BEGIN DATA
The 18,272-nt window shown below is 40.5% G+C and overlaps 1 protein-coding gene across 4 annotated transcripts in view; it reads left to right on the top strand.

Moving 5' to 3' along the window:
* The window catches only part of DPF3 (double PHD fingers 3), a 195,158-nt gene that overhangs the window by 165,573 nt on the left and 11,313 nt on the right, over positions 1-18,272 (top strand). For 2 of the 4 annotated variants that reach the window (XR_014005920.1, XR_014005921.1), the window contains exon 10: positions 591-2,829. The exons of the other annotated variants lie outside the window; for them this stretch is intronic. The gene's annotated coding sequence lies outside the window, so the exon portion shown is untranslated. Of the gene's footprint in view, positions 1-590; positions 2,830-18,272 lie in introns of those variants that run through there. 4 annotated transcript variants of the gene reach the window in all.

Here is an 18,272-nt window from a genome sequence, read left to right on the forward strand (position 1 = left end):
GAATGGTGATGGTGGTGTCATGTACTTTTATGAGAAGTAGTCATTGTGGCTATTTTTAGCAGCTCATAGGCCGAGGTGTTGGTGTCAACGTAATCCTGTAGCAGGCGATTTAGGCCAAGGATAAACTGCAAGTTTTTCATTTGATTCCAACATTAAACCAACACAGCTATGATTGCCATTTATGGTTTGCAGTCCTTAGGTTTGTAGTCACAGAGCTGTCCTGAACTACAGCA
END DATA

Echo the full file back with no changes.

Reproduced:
The 18,272-nt window shown below is 40.5% G+C and overlaps 1 protein-coding gene across 4 annotated transcripts in view; it reads left to right on the top strand.

Moving 5' to 3' along the window:
* The window catches only part of DPF3 (double PHD fingers 3), a 195,158-nt gene that overhangs the window by 165,573 nt on the left and 11,313 nt on the right, over positions 1-18,272 (top strand). For 2 of the 4 annotated variants that reach the window (XR_014005920.1, XR_014005921.1), the window contains exon 10: positions 591-2,829. The exons of the other annotated variants lie outside the window; for them this stretch is intronic. The gene's annotated coding sequence lies outside the window, so the exon portion shown is untranslated. Of the gene's footprint in view, positions 1-590; positions 2,830-18,272 lie in introns of those variants that run through there. 4 annotated transcript variants of the gene reach the window in all.

Here is an 18,272-nt window from a genome sequence, read left to right on the forward strand (position 1 = left end):
GAATGGTGATGGTGGTGTCATGTACTTTTATGAGAAGTAGTCATTGTGGCTATTTTTAGCAGCTCATAGGCCGAGGTGTTGGTGTCAACGTAATCCTGTAGCAGGCGATTTAGGCCAAGGATAAACTGCAAGTTTTTCATTTGATTCCAACATTAAACCAACACAGCTATGATTGCCATTTATGGTTTGCAGTCCTTAGGTTTGTAGTCACAGAGCTGTCCTGAACTACAGCA